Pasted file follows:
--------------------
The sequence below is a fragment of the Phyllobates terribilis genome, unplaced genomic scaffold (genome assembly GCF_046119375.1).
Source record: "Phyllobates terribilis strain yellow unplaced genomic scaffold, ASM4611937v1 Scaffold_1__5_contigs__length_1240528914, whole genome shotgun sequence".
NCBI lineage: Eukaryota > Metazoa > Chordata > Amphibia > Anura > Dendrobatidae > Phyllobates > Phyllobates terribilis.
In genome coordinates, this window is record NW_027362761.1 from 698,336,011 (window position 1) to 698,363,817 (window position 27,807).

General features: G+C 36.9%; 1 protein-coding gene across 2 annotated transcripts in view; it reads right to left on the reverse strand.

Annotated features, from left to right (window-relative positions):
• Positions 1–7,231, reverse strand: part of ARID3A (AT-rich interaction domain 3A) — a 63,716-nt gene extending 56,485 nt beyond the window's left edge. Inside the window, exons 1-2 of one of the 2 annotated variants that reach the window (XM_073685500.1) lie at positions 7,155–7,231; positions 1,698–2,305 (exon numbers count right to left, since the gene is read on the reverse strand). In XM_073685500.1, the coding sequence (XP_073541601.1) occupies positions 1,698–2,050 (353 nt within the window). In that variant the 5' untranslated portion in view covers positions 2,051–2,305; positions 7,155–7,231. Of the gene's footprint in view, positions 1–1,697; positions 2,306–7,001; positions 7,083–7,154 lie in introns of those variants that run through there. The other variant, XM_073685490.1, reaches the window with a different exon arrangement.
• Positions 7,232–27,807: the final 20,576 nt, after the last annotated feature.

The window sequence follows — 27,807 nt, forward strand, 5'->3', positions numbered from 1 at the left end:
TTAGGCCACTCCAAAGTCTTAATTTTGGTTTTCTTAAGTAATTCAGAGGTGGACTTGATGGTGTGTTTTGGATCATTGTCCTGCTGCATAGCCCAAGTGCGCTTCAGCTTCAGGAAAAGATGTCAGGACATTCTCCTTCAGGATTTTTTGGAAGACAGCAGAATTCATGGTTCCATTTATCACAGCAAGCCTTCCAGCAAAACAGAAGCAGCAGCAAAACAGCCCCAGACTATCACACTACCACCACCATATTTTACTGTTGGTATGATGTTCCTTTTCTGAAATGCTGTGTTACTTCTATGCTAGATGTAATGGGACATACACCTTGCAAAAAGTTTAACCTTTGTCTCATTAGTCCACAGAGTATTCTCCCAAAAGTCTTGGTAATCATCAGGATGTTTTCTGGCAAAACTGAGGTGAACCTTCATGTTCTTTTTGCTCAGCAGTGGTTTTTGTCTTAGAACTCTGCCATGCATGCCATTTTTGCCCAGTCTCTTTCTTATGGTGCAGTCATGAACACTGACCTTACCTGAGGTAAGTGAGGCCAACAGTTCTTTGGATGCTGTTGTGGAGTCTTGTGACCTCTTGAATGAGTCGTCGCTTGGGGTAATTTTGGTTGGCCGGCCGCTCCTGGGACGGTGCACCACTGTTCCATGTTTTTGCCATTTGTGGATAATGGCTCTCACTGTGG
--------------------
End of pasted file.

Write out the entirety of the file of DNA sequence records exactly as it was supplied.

The sequence below is a fragment of the Phyllobates terribilis genome, unplaced genomic scaffold (genome assembly GCF_046119375.1).
Source record: "Phyllobates terribilis strain yellow unplaced genomic scaffold, ASM4611937v1 Scaffold_1__5_contigs__length_1240528914, whole genome shotgun sequence".
NCBI lineage: Eukaryota > Metazoa > Chordata > Amphibia > Anura > Dendrobatidae > Phyllobates > Phyllobates terribilis.
In genome coordinates, this window is record NW_027362761.1 from 698,336,011 (window position 1) to 698,363,817 (window position 27,807).

General features: G+C 36.9%; 1 protein-coding gene across 2 annotated transcripts in view; it reads right to left on the reverse strand.

Annotated features, from left to right (window-relative positions):
• Positions 1–7,231, reverse strand: part of ARID3A (AT-rich interaction domain 3A) — a 63,716-nt gene extending 56,485 nt beyond the window's left edge. Inside the window, exons 1-2 of one of the 2 annotated variants that reach the window (XM_073685500.1) lie at positions 7,155–7,231; positions 1,698–2,305 (exon numbers count right to left, since the gene is read on the reverse strand). In XM_073685500.1, the coding sequence (XP_073541601.1) occupies positions 1,698–2,050 (353 nt within the window). In that variant the 5' untranslated portion in view covers positions 2,051–2,305; positions 7,155–7,231. Of the gene's footprint in view, positions 1–1,697; positions 2,306–7,001; positions 7,083–7,154 lie in introns of those variants that run through there. The other variant, XM_073685490.1, reaches the window with a different exon arrangement.
• Positions 7,232–27,807: the final 20,576 nt, after the last annotated feature.

The window sequence follows — 27,807 nt, forward strand, 5'->3', positions numbered from 1 at the left end:
TTAGGCCACTCCAAAGTCTTAATTTTGGTTTTCTTAAGTAATTCAGAGGTGGACTTGATGGTGTGTTTTGGATCATTGTCCTGCTGCATAGCCCAAGTGCGCTTCAGCTTCAGGAAAAGATGTCAGGACATTCTCCTTCAGGATTTTTTGGAAGACAGCAGAATTCATGGTTCCATTTATCACAGCAAGCCTTCCAGCAAAACAGAAGCAGCAGCAAAACAGCCCCAGACTATCACACTACCACCACCATATTTTACTGTTGGTATGATGTTCCTTTTCTGAAATGCTGTGTTACTTCTATGCTAGATGTAATGGGACATACACCTTGCAAAAAGTTTAACCTTTGTCTCATTAGTCCACAGAGTATTCTCCCAAAAGTCTTGGTAATCATCAGGATGTTTTCTGGCAAAACTGAGGTGAACCTTCATGTTCTTTTTGCTCAGCAGTGGTTTTTGTCTTAGAACTCTGCCATGCATGCCATTTTTGCCCAGTCTCTTTCTTATGGTGCAGTCATGAACACTGACCTTACCTGAGGTAAGTGAGGCCAACAGTTCTTTGGATGCTGTTGTGGAGTCTTGTGACCTCTTGAATGAGTCGTCGCTTGGGGTAATTTTGGTTGGCCGGCCGCTCCTGGGACGGTGCACCACTGTTCCATGTTTTTGCCATTTGTGGATAATGGCTCTCACTGTGG